16 APR 2018 by ideonexus

 Teachers Must Put Themselves in the Student's Place

According to Devlin, teachers have a responsibility to learn about kids' interests. "It's not the students' responsibility to put themselves in our place. As teachers, it's our responsibility to put ourselves in the students' place. And if they are in a digital world, where they will invest many hours solving difficult, challenging problems in a video game, it would be criminal if we didn't start where they are and take advantage of the things they want to do. That's the world they live in, t...
Folksonomies: teaching gaming engagement
Folksonomies: teaching gaming engagement
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10 FEB 2018 by ideonexus

 Adult Participation in Children's Worldplay

In The Brightening Glance: Imagination and Childhood (2006), the art theorist Ellen Handler Spitz argues that "[t]he topic of adult participation in children's play is delicate, complex, and controversial," largely due to the overwhelming influence a parent or a teacher or even adult-generated entertainment media can have. Adults must work hard not to impose their owti interests, methods, or judgments upon play activity. The act of modeling and encouraging can, indeed, be fi-aught with miss...
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21 JUN 2014 by ideonexus

 Why hard work others ask us to do doesn't inspire us

In our real lives, hard work is too often something we do because we have to do it—to make a living, to get ahead, to meet someone else’s expectations, or simply because someone else gave us a job to do. We resent that kind of work. It stresses us out. It takes time away from our friends and family. It comes with too much criticism. We’re afraid of failing. We often don’t get to see the direct impact of our efforts, so we rarely feel satisfied. Or, worse, our real-world work isn’t ...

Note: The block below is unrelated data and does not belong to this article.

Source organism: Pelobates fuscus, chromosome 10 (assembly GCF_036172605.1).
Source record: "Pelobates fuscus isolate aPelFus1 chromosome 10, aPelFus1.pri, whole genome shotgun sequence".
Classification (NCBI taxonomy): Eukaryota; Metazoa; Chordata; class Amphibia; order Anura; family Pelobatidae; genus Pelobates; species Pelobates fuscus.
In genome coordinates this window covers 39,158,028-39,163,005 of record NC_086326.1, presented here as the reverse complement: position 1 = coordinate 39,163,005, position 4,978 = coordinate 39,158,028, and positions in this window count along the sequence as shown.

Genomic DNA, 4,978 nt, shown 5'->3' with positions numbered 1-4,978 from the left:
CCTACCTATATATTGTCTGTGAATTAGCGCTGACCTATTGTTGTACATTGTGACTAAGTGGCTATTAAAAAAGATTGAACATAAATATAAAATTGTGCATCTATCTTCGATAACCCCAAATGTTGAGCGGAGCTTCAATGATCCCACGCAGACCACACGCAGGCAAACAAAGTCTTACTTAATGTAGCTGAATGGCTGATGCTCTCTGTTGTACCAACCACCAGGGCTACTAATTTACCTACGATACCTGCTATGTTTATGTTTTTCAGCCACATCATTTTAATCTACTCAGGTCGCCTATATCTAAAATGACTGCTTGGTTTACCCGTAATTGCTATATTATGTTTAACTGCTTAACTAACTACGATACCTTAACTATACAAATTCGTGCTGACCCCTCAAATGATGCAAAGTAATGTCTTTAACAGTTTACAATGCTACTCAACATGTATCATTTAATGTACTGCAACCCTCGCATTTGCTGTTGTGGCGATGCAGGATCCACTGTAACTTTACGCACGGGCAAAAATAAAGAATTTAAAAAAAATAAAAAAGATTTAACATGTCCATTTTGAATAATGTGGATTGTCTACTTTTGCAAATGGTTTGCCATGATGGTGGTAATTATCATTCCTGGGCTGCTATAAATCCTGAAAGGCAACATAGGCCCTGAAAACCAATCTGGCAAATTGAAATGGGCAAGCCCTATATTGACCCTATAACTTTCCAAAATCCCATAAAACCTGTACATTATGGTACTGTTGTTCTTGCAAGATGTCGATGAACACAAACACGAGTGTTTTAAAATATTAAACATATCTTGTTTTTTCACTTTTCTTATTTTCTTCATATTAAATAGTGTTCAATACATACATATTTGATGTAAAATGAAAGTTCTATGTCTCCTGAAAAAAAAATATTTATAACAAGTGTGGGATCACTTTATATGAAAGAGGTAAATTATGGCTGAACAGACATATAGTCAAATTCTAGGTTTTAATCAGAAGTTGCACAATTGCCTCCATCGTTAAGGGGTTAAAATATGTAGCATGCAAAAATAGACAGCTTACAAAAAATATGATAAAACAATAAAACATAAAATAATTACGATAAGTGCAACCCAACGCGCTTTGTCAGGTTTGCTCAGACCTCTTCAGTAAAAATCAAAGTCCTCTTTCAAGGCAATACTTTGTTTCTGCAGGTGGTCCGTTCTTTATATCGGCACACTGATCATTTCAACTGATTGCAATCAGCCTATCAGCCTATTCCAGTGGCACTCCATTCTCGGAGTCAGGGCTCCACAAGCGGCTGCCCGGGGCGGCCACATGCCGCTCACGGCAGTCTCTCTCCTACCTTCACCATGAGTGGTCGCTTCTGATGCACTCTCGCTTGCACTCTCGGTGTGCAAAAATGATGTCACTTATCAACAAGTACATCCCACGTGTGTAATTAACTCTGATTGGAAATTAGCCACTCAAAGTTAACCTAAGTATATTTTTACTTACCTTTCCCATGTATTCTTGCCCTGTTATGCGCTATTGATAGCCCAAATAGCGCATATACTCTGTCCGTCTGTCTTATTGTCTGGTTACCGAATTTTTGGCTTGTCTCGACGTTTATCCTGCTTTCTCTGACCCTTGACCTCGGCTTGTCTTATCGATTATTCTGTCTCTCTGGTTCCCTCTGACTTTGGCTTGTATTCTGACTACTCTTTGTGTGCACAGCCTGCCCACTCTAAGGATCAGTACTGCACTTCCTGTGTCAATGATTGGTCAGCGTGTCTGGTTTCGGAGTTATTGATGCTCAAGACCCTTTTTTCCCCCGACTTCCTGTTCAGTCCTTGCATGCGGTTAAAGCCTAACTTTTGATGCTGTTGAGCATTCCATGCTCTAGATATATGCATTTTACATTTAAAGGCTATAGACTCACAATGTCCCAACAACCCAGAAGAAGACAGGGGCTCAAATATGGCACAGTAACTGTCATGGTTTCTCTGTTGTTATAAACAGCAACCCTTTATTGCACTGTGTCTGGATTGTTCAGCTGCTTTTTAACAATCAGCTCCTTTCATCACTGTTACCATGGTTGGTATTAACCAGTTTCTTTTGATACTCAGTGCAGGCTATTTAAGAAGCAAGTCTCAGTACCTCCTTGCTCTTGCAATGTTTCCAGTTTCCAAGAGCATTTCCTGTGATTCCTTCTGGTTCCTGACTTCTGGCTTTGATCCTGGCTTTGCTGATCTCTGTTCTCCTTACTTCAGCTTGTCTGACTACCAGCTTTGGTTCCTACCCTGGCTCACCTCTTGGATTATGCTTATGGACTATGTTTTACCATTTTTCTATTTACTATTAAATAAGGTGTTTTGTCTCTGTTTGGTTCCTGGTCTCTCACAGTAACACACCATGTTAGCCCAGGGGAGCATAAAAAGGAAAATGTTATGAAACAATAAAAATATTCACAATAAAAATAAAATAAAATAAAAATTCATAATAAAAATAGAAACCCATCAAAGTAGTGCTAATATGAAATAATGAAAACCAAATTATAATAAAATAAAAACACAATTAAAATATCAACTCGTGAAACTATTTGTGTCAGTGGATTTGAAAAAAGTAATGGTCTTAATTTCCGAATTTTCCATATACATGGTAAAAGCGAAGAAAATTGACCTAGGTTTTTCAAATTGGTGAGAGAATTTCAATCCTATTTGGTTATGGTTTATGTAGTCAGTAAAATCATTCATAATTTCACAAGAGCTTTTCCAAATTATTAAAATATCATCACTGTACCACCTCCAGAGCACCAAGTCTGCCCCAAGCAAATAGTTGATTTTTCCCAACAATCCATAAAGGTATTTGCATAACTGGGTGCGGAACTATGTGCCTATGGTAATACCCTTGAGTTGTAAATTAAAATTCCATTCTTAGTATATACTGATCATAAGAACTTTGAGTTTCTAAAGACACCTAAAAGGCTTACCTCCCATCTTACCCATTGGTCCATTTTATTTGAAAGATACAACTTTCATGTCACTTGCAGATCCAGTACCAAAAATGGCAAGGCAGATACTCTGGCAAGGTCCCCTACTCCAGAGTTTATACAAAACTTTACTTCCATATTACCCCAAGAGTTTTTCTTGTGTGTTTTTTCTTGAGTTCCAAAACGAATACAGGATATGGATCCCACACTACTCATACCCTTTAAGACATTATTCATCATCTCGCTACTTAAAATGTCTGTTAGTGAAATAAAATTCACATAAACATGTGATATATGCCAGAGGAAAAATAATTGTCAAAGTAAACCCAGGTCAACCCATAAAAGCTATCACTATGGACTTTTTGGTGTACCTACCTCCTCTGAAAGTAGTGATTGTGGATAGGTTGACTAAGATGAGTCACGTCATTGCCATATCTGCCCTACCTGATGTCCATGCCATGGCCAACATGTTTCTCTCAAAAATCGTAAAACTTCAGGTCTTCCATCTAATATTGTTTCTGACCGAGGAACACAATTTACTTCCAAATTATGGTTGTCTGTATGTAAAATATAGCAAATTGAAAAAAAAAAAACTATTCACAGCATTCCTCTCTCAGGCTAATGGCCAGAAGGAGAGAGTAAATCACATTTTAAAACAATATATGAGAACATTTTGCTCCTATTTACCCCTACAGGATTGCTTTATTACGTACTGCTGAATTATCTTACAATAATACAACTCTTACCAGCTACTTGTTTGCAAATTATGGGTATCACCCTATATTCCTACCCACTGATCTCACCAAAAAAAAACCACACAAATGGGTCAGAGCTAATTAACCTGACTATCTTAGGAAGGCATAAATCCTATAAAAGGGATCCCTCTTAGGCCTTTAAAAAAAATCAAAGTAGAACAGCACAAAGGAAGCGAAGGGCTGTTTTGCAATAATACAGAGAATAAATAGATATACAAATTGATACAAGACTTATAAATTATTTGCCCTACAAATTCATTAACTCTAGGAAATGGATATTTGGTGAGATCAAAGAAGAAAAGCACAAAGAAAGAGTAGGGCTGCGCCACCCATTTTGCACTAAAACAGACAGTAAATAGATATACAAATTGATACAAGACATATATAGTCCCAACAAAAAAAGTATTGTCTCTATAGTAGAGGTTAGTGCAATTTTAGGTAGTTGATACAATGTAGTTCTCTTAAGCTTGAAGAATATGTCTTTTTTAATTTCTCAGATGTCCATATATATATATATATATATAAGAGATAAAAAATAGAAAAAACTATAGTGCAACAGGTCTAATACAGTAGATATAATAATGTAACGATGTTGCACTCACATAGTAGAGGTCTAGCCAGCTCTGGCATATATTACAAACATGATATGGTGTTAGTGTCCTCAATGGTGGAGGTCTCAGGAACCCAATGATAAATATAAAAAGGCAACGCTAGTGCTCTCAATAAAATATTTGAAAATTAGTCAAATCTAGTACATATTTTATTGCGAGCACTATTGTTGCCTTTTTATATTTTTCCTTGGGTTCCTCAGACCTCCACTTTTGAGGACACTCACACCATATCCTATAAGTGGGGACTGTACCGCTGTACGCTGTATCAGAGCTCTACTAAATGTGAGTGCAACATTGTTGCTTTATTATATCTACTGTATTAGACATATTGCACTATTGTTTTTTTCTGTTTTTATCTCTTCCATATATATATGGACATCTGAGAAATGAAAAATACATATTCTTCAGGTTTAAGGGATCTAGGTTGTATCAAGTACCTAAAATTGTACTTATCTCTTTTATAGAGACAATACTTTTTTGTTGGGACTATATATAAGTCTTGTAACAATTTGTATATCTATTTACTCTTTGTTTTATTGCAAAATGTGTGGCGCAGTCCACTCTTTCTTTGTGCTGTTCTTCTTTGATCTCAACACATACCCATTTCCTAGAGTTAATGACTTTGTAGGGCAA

Folksonomies: gamification
Folksonomies: gamification
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28 MAY 2013 by ideonexus

 The Majority do Robot Work

Someone had to run the harvesters in the rice and sugarcane fields, check the irrigation canals or robots, install things, fix things. Humans were still not only the cheapest robots around, but also, for many tasks, the only robots that could do the job. They were self-reproducing robots too. They showed up and worked, generation after generation; give them three thousand calories a day and a few amenities, a little time off, and a strong jolt of fear, and you could work them at almost anythi...
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Humans are mostly cheap robots.

23 JAN 2012 by ideonexus

 The One Piece of Dogmatism Allowed the Scientist

It is the business of science to offer rational explanations for all the events in the real world, and any scientist who calls on God to explain something is falling down on his job. This applies as much to the start of the expansion as to any other event. If the explanation is not forthcoming at once, the scientist must suspend judgment: but if he is worth his salt he will always maintain that a rational explanation will eventually be found. This is the one piece of dogmatism that a scientis...
Folksonomies: science religion empiricism
Folksonomies: science religion empiricism
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That a rational explanation will eventually be found.

04 JAN 2012 by ideonexus

 Online Shopping Replaces Sales People